Sexton departed from the program with three MAAC All-Academic selections, and truly solidified her legacy this past year after being tabbed the 2019-2020 Team MVP as well as the recipient of the “Manhattan female Iron Jasper”, an annual award given to the college’s most determined female student-athlete.
“Walking onto the women’s rowing team at Manhattan changed my entire life,” Sexton said. “It was the most challenging, rewarding, and fulfilling privilege I could have ever experienced. The ability to be on a college athletic team and be a part of something bigger than myself was something I do not take for granted. The team at Manhattan is made up of immensely disciplined, strong, talented, and bright young women and the time I was able to spend on the team will be something that I never forget.”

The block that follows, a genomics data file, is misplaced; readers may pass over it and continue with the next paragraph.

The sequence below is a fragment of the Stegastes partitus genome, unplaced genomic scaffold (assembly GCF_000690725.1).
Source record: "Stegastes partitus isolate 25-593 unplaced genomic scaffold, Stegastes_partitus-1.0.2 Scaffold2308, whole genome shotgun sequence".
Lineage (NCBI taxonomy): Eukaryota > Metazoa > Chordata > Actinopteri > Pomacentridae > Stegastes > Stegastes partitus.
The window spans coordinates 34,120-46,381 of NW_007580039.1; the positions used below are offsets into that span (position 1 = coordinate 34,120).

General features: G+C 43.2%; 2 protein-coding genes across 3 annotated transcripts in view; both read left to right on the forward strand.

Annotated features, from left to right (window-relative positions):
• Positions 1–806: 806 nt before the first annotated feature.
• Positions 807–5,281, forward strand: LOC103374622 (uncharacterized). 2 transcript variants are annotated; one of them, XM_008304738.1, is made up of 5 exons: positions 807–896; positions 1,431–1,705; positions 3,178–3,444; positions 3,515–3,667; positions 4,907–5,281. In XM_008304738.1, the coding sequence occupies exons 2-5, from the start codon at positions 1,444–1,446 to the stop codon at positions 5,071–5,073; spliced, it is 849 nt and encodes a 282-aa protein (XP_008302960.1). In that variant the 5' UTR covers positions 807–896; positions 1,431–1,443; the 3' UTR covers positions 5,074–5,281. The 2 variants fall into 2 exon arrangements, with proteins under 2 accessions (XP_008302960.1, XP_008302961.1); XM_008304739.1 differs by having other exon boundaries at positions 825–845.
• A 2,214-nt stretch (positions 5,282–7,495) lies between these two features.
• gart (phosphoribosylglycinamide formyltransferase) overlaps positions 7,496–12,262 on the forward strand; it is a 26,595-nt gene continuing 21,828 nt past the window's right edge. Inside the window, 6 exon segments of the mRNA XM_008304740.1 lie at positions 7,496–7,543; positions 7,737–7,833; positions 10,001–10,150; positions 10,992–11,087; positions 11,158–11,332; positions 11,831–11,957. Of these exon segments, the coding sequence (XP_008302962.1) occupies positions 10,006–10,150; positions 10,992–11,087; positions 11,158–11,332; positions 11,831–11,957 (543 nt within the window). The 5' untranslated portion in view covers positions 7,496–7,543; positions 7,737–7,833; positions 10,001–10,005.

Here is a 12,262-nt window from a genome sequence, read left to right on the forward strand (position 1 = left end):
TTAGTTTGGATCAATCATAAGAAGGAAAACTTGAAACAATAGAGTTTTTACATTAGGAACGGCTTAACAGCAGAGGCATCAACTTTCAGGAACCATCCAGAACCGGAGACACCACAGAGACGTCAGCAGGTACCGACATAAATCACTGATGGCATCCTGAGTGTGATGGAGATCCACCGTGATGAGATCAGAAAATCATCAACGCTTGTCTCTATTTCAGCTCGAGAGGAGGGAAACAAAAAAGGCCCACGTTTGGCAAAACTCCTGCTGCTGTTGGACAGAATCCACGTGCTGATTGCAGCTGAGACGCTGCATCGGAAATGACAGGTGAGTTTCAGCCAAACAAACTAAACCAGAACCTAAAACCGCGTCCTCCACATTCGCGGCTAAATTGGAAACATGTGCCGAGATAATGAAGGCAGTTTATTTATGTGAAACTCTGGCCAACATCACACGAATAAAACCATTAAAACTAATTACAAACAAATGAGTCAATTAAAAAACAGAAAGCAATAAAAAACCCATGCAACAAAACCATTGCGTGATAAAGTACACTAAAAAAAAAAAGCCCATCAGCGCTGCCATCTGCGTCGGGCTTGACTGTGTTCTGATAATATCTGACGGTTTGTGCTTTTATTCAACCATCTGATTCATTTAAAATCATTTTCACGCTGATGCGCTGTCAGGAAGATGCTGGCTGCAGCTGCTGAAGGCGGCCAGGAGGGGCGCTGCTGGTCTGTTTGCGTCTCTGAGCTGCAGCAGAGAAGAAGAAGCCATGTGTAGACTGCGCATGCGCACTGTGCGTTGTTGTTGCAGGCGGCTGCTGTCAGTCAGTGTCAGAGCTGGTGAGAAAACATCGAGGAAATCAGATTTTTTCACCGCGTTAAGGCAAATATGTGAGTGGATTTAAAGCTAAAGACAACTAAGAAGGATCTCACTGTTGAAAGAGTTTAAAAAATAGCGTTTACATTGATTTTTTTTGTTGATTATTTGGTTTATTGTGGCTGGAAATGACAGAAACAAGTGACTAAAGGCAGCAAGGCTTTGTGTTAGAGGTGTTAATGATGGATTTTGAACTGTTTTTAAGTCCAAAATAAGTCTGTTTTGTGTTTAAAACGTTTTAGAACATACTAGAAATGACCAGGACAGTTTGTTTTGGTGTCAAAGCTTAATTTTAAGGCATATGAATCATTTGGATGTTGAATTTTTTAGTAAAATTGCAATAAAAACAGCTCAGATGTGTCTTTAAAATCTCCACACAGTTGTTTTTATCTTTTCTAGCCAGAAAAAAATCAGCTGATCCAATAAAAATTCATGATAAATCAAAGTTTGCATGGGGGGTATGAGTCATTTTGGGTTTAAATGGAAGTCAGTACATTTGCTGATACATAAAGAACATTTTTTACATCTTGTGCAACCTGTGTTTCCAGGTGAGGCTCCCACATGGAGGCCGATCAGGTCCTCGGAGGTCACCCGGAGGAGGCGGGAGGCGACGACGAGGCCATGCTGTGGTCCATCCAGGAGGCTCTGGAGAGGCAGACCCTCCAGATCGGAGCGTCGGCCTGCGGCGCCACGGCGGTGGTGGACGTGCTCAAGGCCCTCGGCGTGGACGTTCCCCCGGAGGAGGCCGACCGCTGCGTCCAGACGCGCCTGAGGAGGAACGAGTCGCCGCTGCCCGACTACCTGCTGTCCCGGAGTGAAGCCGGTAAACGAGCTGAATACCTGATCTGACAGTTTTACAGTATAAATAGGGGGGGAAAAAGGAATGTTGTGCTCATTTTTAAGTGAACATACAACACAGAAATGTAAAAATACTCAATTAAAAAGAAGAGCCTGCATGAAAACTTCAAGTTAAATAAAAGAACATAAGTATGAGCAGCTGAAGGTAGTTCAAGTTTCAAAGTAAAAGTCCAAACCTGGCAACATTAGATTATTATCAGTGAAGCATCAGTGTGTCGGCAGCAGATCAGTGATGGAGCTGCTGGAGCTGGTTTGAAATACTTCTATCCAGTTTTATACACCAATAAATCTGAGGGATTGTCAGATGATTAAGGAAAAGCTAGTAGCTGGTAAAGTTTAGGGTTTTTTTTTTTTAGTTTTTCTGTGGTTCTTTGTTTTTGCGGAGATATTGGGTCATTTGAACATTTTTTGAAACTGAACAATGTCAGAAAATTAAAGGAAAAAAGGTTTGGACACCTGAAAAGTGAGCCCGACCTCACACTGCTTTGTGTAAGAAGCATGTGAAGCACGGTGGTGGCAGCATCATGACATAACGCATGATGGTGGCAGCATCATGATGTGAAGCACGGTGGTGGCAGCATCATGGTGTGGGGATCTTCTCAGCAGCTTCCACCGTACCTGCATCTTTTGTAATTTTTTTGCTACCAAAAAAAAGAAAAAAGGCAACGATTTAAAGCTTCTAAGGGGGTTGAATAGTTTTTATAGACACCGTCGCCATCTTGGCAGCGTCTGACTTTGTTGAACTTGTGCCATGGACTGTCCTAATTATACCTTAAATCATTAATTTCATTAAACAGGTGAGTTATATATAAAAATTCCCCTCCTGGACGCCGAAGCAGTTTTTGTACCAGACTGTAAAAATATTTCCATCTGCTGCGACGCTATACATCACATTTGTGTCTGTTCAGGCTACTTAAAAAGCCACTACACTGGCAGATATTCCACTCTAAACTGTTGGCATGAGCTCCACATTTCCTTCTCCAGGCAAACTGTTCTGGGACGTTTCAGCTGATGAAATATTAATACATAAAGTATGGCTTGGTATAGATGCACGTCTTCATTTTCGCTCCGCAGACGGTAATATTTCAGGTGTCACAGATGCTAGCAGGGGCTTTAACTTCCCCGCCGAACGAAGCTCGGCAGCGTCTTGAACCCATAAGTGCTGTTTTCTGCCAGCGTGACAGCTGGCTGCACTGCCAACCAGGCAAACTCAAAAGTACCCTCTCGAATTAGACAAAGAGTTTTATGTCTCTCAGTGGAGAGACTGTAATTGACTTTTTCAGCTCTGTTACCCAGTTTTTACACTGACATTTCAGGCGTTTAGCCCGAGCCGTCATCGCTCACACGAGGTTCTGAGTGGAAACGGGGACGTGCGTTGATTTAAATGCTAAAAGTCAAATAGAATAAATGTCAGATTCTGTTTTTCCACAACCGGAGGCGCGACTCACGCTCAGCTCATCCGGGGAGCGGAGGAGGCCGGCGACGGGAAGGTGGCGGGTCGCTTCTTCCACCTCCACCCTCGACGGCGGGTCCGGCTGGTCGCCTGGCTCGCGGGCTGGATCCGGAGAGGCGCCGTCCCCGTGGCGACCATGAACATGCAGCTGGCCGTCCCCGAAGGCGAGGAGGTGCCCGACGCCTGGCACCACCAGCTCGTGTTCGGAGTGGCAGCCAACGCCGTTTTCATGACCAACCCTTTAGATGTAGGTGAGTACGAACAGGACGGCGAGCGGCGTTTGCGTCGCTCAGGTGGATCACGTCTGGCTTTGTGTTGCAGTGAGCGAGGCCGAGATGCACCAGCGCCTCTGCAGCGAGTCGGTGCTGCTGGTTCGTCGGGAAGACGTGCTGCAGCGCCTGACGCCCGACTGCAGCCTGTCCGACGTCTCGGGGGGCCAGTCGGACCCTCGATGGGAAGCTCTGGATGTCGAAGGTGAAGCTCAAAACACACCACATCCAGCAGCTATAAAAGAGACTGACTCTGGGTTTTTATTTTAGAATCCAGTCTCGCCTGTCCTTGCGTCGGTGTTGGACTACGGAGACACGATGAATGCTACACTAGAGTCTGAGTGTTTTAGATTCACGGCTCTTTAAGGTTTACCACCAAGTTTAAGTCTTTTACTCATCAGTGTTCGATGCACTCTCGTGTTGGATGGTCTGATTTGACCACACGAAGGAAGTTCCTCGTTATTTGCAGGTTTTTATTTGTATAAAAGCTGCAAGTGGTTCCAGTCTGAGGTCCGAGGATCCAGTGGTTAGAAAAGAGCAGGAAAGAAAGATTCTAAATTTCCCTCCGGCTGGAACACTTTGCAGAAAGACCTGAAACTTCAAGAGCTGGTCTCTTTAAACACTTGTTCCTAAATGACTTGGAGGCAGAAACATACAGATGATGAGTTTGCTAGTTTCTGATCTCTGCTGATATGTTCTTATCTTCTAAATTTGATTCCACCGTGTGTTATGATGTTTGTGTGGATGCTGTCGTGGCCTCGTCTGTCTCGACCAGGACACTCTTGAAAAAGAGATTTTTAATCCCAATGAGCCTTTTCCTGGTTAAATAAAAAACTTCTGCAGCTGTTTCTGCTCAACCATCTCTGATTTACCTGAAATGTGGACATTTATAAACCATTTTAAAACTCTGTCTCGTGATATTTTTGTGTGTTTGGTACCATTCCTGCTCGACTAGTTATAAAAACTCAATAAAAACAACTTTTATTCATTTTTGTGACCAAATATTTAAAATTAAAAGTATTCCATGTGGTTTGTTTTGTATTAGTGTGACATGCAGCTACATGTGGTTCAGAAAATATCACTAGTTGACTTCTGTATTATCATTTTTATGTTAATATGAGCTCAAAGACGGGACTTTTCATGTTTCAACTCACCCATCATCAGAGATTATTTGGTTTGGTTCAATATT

Elizabeth McCabe’s readiness for college rowing was apparent from the moment she stepped on campus in 2016. As an experienced rower already, McCabe was looking for the best fit possible for herself, both academically and athletically. Finding a school with growing Division 1 sports was a requisite in McCabe’s search, and her eventual commitment to Manhattan continued a family tradition on her grandfather’s side of attending the school.
“Being on the team was more than rewarding,” McCabe said. “I found friends for life on that team, I have become more physically and mentally stronger than I knew I could be, and I left there knowing I made an impact.”
Over her four years, McCabe garnered All-MAAC Second Team honors in 2019 and MAAC All-Academic honors three times. She will be remembered for her leadership intangibles just as much as for her performances in the water.